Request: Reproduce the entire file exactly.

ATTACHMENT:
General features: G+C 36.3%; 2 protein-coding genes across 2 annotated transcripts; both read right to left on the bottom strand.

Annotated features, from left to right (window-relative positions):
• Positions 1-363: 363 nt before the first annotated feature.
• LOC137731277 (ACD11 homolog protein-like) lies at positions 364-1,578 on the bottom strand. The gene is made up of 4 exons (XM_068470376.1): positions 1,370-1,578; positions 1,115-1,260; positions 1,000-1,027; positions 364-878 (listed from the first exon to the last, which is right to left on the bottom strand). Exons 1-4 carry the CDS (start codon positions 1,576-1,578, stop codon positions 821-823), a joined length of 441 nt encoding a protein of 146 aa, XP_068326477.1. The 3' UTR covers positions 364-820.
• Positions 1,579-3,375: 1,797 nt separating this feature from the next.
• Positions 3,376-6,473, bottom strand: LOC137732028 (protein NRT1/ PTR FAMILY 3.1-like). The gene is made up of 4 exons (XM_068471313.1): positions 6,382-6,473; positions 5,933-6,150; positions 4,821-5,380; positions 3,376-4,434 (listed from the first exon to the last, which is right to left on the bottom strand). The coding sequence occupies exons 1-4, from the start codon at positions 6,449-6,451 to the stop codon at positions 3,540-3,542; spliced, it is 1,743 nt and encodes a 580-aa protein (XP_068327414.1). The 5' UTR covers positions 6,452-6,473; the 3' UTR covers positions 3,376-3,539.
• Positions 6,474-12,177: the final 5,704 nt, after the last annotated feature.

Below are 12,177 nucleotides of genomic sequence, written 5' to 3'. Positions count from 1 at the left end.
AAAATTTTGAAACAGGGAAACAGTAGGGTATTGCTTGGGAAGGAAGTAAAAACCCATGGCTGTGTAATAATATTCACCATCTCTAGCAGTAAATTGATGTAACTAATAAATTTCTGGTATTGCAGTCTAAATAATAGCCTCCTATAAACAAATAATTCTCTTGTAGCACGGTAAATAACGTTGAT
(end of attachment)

General features: G+C 36.3%; 2 protein-coding genes across 2 annotated transcripts; both read right to left on the bottom strand.

Annotated features, from left to right (window-relative positions):
• Positions 1-363: 363 nt before the first annotated feature.
• LOC137731277 (ACD11 homolog protein-like) lies at positions 364-1,578 on the bottom strand. The gene is made up of 4 exons (XM_068470376.1): positions 1,370-1,578; positions 1,115-1,260; positions 1,000-1,027; positions 364-878 (listed from the first exon to the last, which is right to left on the bottom strand). Exons 1-4 carry the CDS (start codon positions 1,576-1,578, stop codon positions 821-823), a joined length of 441 nt encoding a protein of 146 aa, XP_068326477.1. The 3' UTR covers positions 364-820.
• Positions 1,579-3,375: 1,797 nt separating this feature from the next.
• Positions 3,376-6,473, bottom strand: LOC137732028 (protein NRT1/ PTR FAMILY 3.1-like). The gene is made up of 4 exons (XM_068471313.1): positions 6,382-6,473; positions 5,933-6,150; positions 4,821-5,380; positions 3,376-4,434 (listed from the first exon to the last, which is right to left on the bottom strand). The coding sequence occupies exons 1-4, from the start codon at positions 6,449-6,451 to the stop codon at positions 3,540-3,542; spliced, it is 1,743 nt and encodes a 580-aa protein (XP_068327414.1). The 5' UTR covers positions 6,452-6,473; the 3' UTR covers positions 3,376-3,539.
• Positions 6,474-12,177: the final 5,704 nt, after the last annotated feature.

Below are 12,177 nucleotides of genomic sequence, written 5' to 3'. Positions count from 1 at the left end.
AAAATTTTGAAACAGGGAAACAGTAGGGTATTGCTTGGGAAGGAAGTAAAAACCCATGGCTGTGTAATAATATTCACCATCTCTAGCAGTAAATTGATGTAACTAATAAATTTCTGGTATTGCAGTCTAAATAATAGCCTCCTATAAACAAATAATTCTCTTGTAGCACGGTAAATAACGTTGAT